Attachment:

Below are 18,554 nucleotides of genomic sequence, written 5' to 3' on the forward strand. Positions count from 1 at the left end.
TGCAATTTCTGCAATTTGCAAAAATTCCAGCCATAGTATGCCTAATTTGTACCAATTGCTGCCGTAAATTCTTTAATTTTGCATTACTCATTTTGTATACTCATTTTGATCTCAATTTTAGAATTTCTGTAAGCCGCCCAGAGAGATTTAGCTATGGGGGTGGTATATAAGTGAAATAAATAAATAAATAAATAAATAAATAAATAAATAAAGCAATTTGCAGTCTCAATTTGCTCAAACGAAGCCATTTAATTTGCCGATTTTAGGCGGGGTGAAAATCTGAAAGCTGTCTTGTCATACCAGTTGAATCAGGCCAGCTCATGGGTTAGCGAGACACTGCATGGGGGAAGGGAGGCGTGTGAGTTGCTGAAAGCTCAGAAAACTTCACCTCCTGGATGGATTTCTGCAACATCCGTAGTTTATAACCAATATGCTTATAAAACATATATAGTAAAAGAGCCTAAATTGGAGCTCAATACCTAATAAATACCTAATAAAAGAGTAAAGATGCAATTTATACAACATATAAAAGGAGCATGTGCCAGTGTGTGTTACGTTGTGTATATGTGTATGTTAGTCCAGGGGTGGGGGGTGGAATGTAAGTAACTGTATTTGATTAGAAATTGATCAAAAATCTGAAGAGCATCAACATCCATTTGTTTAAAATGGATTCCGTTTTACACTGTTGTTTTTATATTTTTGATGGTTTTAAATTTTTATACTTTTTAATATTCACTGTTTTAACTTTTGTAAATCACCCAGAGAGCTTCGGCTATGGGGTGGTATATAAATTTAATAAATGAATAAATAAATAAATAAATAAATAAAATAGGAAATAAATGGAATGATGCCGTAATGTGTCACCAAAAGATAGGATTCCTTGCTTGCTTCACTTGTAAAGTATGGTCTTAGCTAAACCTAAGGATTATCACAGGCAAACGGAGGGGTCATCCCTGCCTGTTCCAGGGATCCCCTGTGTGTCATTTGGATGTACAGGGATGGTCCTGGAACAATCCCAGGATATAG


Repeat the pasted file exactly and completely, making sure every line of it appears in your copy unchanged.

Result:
Below are 18,554 nucleotides of genomic sequence, written 5' to 3' on the forward strand. Positions count from 1 at the left end.
TGCAATTTCTGCAATTTGCAAAAATTCCAGCCATAGTATGCCTAATTTGTACCAATTGCTGCCGTAAATTCTTTAATTTTGCATTACTCATTTTGTATACTCATTTTGATCTCAATTTTAGAATTTCTGTAAGCCGCCCAGAGAGATTTAGCTATGGGGGTGGTATATAAGTGAAATAAATAAATAAATAAATAAATAAATAAATAAATAAAGCAATTTGCAGTCTCAATTTGCTCAAACGAAGCCATTTAATTTGCCGATTTTAGGCGGGGTGAAAATCTGAAAGCTGTCTTGTCATACCAGTTGAATCAGGCCAGCTCATGGGTTAGCGAGACACTGCATGGGGGAAGGGAGGCGTGTGAGTTGCTGAAAGCTCAGAAAACTTCACCTCCTGGATGGATTTCTGCAACATCCGTAGTTTATAACCAATATGCTTATAAAACATATATAGTAAAAGAGCCTAAATTGGAGCTCAATACCTAATAAATACCTAATAAAAGAGTAAAGATGCAATTTATACAACATATAAAAGGAGCATGTGCCAGTGTGTGTTACGTTGTGTATATGTGTATGTTAGTCCAGGGGTGGGGGGTGGAATGTAAGTAACTGTATTTGATTAGAAATTGATCAAAAATCTGAAGAGCATCAACATCCATTTGTTTAAAATGGATTCCGTTTTACACTGTTGTTTTTATATTTTTGATGGTTTTAAATTTTTATACTTTTTAATATTCACTGTTTTAACTTTTGTAAATCACCCAGAGAGCTTCGGCTATGGGGTGGTATATAAATTTAATAAATGAATAAATAAATAAATAAATAAATAAAATAGGAAATAAATGGAATGATGCCGTAATGTGTCACCAAAAGATAGGATTCCTTGCTTGCTTCACTTGTAAAGTATGGTCTTAGCTAAACCTAAGGATTATCACAGGCAAACGGAGGGGTCATCCCTGCCTGTTCCAGGGATCCCCTGTGTGTCATTTGGATGTACAGGGATGGTCCTGGAACAATCCCAGGATATAG